I’m really worried about the future. More specifically, I’m really worried about the future of marketing.
A vague sense of uneasiness morphed into full-blown agita when I read something called, “The New Marketing Leader“. I don’t know who this guy is. (Sorry, ladies. I’m assuming he’s a man, since women would be generally more sensible than to fall for this kind of gibberish.) But he has to suffer from some kind of responsibility confusion, if not a morbid identity crisis.
It’s bad enough that he has to decide if he’s a COCO (Chief OmniChannel Officer), a CCO (Chief Customer Officer), a CCEO (Chief Customer Experience Officer), a CDO (Chief Digital Officer), or a COMA (Chief Omnipotent Marketing Ace). But it’s worse that he has to contend with this:
By becoming more agile, marketing leaders will be able to take back holistic ownership of the function … By being flexible … [they’ll] be able to master the disruption, complexity and growing challenges inherent in marketing today … including the growing complexity of the business environment, the communication landscape, customers’ expectations and the innovation cycle.
In addition to all of the acronyms and abbreviations above, the new marketing leader apparently has to be some kind of yogi — adroitly athletic as a ninja and extensibly supple enough to touch his toes without bending his knees. And he has to be linguistically adept enough to detect and deflect buzzwords like disruption and innovation.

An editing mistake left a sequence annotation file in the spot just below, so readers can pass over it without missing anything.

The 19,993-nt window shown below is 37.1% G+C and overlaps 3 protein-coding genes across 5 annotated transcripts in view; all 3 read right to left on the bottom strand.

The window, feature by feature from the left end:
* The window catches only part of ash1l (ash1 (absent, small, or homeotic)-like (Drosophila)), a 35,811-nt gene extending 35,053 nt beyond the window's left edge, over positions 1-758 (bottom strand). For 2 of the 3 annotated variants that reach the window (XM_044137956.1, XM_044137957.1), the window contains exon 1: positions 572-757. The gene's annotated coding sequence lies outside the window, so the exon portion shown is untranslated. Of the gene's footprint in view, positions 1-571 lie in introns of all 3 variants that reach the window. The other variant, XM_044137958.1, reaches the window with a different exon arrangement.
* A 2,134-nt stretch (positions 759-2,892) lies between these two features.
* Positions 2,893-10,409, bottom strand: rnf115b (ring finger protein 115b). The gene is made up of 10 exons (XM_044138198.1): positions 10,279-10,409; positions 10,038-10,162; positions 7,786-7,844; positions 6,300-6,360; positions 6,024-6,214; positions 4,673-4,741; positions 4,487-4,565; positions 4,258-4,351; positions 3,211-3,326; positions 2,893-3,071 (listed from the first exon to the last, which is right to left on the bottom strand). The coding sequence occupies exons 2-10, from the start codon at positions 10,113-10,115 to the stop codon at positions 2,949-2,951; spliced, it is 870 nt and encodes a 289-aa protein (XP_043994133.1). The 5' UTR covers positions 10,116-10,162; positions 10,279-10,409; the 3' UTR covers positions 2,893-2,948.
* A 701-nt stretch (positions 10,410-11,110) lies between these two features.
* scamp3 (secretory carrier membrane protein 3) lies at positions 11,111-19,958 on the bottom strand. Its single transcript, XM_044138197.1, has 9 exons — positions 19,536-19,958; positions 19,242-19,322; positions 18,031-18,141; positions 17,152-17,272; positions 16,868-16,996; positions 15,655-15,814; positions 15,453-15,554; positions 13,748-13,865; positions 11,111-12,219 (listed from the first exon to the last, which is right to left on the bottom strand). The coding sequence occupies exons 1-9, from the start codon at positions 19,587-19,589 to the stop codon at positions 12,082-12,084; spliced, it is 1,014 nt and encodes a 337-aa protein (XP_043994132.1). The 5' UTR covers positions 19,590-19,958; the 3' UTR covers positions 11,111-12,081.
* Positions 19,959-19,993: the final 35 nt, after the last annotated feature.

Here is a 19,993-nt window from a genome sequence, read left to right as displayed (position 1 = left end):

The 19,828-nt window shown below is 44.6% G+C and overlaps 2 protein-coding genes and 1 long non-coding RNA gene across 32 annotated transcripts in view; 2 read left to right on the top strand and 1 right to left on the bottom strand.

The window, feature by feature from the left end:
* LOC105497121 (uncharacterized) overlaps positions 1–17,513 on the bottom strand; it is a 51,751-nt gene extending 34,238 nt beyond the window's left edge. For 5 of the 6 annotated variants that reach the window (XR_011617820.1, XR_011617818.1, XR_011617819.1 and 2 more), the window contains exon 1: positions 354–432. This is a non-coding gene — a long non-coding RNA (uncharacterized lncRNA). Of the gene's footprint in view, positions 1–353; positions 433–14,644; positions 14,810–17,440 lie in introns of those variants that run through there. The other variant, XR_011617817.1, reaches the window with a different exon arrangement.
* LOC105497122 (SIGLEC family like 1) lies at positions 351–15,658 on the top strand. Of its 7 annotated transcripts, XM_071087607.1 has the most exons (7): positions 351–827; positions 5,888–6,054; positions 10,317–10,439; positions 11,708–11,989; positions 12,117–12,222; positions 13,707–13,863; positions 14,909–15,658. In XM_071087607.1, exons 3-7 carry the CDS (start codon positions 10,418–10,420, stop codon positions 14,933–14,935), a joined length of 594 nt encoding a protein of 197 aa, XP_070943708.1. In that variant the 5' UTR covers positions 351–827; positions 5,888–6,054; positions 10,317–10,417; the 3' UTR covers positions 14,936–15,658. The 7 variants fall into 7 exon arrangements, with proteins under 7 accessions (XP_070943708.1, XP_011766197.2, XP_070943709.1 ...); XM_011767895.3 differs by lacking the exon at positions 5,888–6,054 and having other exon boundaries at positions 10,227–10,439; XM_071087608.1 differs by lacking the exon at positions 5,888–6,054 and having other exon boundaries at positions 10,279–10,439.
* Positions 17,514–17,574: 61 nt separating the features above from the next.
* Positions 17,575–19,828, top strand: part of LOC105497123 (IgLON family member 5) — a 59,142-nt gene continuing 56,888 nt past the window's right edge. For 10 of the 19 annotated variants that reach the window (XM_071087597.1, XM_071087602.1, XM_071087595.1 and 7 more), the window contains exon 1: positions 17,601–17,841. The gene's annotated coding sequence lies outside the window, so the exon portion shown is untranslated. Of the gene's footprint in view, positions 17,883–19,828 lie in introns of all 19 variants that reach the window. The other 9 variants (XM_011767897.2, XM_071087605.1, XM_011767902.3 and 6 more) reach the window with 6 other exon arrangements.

And then, after untold hours in the gym, pushing his body to the very limits of endurance and adaptability, our fearless leader and his all-powerful peers will have to pick up their swords and shields to tilt at an endless army of artificial windmills in quixotic attempts to move the needle, to boil the ocean, to create new paradigms, and to vanquish every other vapid variation of meaningless nonsense he and his colleagues might imagine, encounter, and (rightly) dread. Like this:
[They] must push the boundaries of marketing with breakthrough thinking to create value across the business … move beyond their traditional roles as “the voice of the customer” and the brand ambassador, and provide strategic leadership, lead change management … unafraid to challenge the status quo, innovate and purposefully take on challenging situations, [they] can serve as business-oriented catalysts.
Wow. Talk about a tall order. This poor bastard has to be all things to all people all the time — and he can’t have any idea who’s winding up to throw him the next terminological curve ball.
Rule of thumb: If the demands of your new job’s vocabulary exceed the demands of the job, quit the job.
Image by Torriatte, courtesy of pixabay.com.